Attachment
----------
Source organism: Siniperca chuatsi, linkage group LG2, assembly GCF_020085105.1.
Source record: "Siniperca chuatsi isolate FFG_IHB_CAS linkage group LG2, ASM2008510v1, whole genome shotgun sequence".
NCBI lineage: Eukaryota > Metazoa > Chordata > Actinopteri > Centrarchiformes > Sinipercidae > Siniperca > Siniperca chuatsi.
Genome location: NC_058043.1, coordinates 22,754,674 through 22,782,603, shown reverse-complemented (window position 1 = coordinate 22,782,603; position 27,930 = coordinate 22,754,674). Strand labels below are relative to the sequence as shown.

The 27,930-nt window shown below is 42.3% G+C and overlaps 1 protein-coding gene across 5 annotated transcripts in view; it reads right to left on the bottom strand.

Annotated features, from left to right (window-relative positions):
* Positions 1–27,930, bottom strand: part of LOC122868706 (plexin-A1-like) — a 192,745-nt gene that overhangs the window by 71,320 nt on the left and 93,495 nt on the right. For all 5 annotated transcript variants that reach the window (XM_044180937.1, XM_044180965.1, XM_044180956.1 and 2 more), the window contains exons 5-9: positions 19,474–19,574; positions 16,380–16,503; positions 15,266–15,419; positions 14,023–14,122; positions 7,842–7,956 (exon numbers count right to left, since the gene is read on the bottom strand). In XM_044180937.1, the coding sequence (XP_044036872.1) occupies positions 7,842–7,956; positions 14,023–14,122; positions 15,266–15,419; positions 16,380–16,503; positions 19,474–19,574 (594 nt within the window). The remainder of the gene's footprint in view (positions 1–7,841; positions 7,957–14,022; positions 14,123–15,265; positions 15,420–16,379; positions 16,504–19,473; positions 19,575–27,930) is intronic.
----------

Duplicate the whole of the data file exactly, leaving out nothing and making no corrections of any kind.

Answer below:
Source organism: Siniperca chuatsi, linkage group LG2, assembly GCF_020085105.1.
Source record: "Siniperca chuatsi isolate FFG_IHB_CAS linkage group LG2, ASM2008510v1, whole genome shotgun sequence".
NCBI lineage: Eukaryota > Metazoa > Chordata > Actinopteri > Centrarchiformes > Sinipercidae > Siniperca > Siniperca chuatsi.
Genome location: NC_058043.1, coordinates 22,754,674 through 22,782,603, shown reverse-complemented (window position 1 = coordinate 22,782,603; position 27,930 = coordinate 22,754,674). Strand labels below are relative to the sequence as shown.

The 27,930-nt window shown below is 42.3% G+C and overlaps 1 protein-coding gene across 5 annotated transcripts in view; it reads right to left on the bottom strand.

Annotated features, from left to right (window-relative positions):
* Positions 1–27,930, bottom strand: part of LOC122868706 (plexin-A1-like) — a 192,745-nt gene that overhangs the window by 71,320 nt on the left and 93,495 nt on the right. For all 5 annotated transcript variants that reach the window (XM_044180937.1, XM_044180965.1, XM_044180956.1 and 2 more), the window contains exons 5-9: positions 19,474–19,574; positions 16,380–16,503; positions 15,266–15,419; positions 14,023–14,122; positions 7,842–7,956 (exon numbers count right to left, since the gene is read on the bottom strand). In XM_044180937.1, the coding sequence (XP_044036872.1) occupies positions 7,842–7,956; positions 14,023–14,122; positions 15,266–15,419; positions 16,380–16,503; positions 19,474–19,574 (594 nt within the window). The remainder of the gene's footprint in view (positions 1–7,841; positions 7,957–14,022; positions 14,123–15,265; positions 15,420–16,379; positions 16,504–19,473; positions 19,575–27,930) is intronic.